Nordophile will be watching very closely at The Nordic Council as they will yet again be recognising and bringing to our attention the Nordic talents in the Nordic literature world. This year the awards ceremony will take place in one of the Nordic’s synonymous cultural cities, Reykjavik.
With such a huge interest in Nordic genre books across the world, we throughly recommend you keeping up to date with these awards, its authors and recommendations.
Reykjavik will be a fitting backdrop to the awards ceremony on the 26th October as it is a city with the title of UNESCO City of Literature, which has produced some great Nordic authors including…..
Arnaldur Indriðason, Ólafur Gunnarsson and Yrsa Sigurðardóttir.
Nordic Council Literature Prize
The prize has been awarded since 1962 for a work of imaginative literature written in one of the Nordic languages. This can be a novel, a play, a collection of poetry, short stories or essays that meet high literary and artistic standards. The intention of the prize is also to increase interest in the literature of neighbouring countries as well in Nordic cultural fellowship.
To be taken into consideration works must have been published for the first time during the previous two years, or in the case of a language other than Danish, Norwegian or Swedish, during the last four years.
The Literature Prize is awarded as a rule along with the other Nordic prizes in music, film andat a special ceremony during the Nordic Council’s annual assembly, the Session, in the autumn.
The prize is administered by the secretariat for the Swedish delegation to the Nordic Council which works out of the Swedish Parliament and, like the other prizes, is worth DKK 350 000 (ca 47 000 Euro).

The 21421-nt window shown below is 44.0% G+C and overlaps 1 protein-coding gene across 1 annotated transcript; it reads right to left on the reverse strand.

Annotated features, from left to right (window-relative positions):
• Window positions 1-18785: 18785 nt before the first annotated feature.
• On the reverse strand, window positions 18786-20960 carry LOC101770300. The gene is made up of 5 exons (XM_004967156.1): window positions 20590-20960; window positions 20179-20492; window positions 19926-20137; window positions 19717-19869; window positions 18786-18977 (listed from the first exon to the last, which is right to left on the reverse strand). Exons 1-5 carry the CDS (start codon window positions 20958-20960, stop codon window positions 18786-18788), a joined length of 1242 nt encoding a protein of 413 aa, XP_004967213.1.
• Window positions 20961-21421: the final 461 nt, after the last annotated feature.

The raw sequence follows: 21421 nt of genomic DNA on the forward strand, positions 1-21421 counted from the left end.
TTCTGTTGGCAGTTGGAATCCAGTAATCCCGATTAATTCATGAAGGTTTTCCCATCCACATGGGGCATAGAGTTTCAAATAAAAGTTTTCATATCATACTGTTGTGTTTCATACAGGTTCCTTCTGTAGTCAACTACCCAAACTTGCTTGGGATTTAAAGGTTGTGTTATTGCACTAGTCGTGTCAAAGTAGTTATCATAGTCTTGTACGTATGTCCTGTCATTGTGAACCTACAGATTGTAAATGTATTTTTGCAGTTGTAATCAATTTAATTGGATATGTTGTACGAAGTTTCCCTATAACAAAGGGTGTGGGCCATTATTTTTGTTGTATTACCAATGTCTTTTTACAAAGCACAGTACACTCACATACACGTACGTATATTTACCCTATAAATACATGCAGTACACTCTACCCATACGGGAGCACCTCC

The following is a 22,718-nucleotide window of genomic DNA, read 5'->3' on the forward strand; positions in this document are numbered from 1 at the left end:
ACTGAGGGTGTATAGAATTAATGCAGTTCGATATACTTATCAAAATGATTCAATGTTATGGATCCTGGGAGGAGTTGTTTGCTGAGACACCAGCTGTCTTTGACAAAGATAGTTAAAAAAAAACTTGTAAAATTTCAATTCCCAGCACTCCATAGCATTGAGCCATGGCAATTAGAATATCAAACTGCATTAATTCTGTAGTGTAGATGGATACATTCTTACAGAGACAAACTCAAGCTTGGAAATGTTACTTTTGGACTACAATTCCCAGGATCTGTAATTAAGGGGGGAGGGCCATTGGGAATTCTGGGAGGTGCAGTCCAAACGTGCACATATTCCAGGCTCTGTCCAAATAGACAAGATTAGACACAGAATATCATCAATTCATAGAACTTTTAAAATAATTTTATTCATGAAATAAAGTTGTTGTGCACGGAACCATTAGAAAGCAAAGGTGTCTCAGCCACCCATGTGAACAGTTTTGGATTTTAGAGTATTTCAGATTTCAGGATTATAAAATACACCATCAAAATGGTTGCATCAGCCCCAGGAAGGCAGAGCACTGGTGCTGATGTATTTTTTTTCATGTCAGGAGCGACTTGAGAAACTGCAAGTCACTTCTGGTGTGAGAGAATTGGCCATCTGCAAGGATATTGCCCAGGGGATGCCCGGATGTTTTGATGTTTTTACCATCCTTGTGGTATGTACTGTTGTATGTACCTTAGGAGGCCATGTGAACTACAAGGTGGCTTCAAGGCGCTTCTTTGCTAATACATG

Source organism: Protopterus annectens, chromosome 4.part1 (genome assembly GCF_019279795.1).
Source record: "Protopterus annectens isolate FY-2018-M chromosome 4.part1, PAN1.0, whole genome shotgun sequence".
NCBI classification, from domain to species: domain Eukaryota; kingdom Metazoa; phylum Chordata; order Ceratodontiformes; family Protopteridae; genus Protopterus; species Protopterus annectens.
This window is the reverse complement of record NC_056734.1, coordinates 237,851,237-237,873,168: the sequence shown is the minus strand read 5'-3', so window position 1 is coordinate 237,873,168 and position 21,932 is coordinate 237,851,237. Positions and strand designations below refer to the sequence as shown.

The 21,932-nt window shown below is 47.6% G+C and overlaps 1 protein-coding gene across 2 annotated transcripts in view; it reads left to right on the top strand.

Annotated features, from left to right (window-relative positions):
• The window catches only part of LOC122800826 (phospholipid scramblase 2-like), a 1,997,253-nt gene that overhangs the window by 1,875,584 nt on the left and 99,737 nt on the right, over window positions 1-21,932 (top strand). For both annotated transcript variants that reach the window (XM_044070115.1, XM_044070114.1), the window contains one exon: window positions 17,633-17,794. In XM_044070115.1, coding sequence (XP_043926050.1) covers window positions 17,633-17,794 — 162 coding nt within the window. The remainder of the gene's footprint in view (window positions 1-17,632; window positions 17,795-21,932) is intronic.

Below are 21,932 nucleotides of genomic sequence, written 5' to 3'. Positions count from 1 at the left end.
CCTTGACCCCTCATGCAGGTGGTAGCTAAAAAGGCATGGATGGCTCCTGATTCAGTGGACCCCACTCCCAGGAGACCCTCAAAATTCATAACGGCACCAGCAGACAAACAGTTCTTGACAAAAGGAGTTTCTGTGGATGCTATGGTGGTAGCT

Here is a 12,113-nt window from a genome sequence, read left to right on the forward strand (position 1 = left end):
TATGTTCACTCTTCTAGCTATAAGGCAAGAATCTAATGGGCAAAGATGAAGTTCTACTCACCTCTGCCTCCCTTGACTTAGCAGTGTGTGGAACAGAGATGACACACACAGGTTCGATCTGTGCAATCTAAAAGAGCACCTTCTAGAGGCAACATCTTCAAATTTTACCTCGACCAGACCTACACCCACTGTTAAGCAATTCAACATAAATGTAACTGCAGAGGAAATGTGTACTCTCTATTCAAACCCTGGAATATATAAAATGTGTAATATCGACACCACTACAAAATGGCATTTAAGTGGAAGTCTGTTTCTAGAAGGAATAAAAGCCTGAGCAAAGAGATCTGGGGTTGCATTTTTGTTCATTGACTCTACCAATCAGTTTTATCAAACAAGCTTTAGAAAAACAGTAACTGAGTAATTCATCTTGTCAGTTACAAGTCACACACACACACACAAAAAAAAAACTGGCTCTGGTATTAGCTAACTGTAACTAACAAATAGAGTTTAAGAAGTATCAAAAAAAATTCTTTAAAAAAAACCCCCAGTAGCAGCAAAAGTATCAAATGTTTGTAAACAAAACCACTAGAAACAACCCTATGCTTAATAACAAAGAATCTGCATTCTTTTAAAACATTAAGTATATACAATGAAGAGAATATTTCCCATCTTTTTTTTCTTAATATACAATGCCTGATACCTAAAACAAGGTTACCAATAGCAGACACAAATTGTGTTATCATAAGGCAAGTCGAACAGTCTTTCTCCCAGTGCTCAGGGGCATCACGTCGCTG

2014 Winner -Kjell Westö
Finnish author Kjell Westö was the 2014 winner of the literature prize. It was his novel Mirage 38 which secured his accolade. Described by the awards council as being declared the winner because of “the evocative prose of which breathes life into a critical moment in Finland’s history – one that has links to the present day.”
The award of 350,000 DKK was presented by the years previous winner Danish-Norwegian author Kim Leine, in Stockholm.
Pia Juul – Avuncular. Onkelagtige tekster
Helle Helle – Hvis det er
The Sami language area
Niillas Holmberg – Amas amas amasmuvvat
Peter Sandström – Transparente Blanche
Hannu Raittila – Terminaali
Sólrún Michelsen – Hinumegin er mars
Niviaq Korneliussen – HOMO sapienne
Jón Kalman Stefánsson – Fiskarnir hafa enga fætur
Þorsteinn frá Hamri – Skessukatlar
Kristine Næss – Bare et menneske
Jon Fosse – Trilogien: Andvake. Olavs draumar. Kveldsvævd
Finn Ståle Felberg
Therese Bohman – Den andra kvinnan
Bruno K. Öijer – Och natten viskade Annabel Lee
Sara Mac Key
Karin Erlandsson – Minkriket
To find out more about these awards, the authors and their books, go to www.norden.org where you can also have a look at some of the other awards which The Nordic Council offer to other Nordic genres.
Norden.org has various prize awards which promote, recognise and reward Nordic talents.
All photos supplied by Norden.org